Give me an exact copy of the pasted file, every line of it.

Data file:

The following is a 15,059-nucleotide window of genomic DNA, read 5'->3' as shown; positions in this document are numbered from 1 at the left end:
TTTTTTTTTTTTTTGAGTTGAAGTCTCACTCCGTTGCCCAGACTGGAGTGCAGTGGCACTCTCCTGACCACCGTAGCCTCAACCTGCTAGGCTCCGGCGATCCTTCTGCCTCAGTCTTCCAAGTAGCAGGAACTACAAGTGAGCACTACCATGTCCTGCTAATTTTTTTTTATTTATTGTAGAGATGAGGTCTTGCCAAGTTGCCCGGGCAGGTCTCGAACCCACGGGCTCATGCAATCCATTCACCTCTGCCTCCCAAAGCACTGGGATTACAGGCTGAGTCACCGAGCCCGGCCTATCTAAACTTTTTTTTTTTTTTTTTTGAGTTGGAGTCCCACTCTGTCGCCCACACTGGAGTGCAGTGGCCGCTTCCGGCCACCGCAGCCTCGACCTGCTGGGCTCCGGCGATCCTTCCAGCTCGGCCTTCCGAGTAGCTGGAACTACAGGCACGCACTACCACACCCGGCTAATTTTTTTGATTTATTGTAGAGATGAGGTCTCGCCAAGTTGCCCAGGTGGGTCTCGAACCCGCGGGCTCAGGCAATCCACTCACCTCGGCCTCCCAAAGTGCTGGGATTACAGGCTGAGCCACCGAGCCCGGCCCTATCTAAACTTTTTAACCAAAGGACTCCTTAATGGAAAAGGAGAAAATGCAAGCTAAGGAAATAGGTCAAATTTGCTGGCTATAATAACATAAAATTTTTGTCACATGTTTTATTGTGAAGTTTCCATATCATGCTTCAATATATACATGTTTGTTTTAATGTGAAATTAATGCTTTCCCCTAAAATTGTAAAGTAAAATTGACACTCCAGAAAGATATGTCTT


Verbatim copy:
The following is a 15,059-nucleotide window of genomic DNA, read 5'->3' as shown; positions in this document are numbered from 1 at the left end:
TTTTTTTTTTTTTTGAGTTGAAGTCTCACTCCGTTGCCCAGACTGGAGTGCAGTGGCACTCTCCTGACCACCGTAGCCTCAACCTGCTAGGCTCCGGCGATCCTTCTGCCTCAGTCTTCCAAGTAGCAGGAACTACAAGTGAGCACTACCATGTCCTGCTAATTTTTTTTTATTTATTGTAGAGATGAGGTCTTGCCAAGTTGCCCGGGCAGGTCTCGAACCCACGGGCTCATGCAATCCATTCACCTCTGCCTCCCAAAGCACTGGGATTACAGGCTGAGTCACCGAGCCCGGCCTATCTAAACTTTTTTTTTTTTTTTTTTGAGTTGGAGTCCCACTCTGTCGCCCACACTGGAGTGCAGTGGCCGCTTCCGGCCACCGCAGCCTCGACCTGCTGGGCTCCGGCGATCCTTCCAGCTCGGCCTTCCGAGTAGCTGGAACTACAGGCACGCACTACCACACCCGGCTAATTTTTTTGATTTATTGTAGAGATGAGGTCTCGCCAAGTTGCCCAGGTGGGTCTCGAACCCGCGGGCTCAGGCAATCCACTCACCTCGGCCTCCCAAAGTGCTGGGATTACAGGCTGAGCCACCGAGCCCGGCCCTATCTAAACTTTTTAACCAAAGGACTCCTTAATGGAAAAGGAGAAAATGCAAGCTAAGGAAATAGGTCAAATTTGCTGGCTATAATAACATAAAATTTTTGTCACATGTTTTATTGTGAAGTTTCCATATCATGCTTCAATATATACATGTTTGTTTTAATGTGAAATTAATGCTTTCCCCTAAAATTGTAAAGTAAAATTGACACTCCAGAAAGATATGTCTT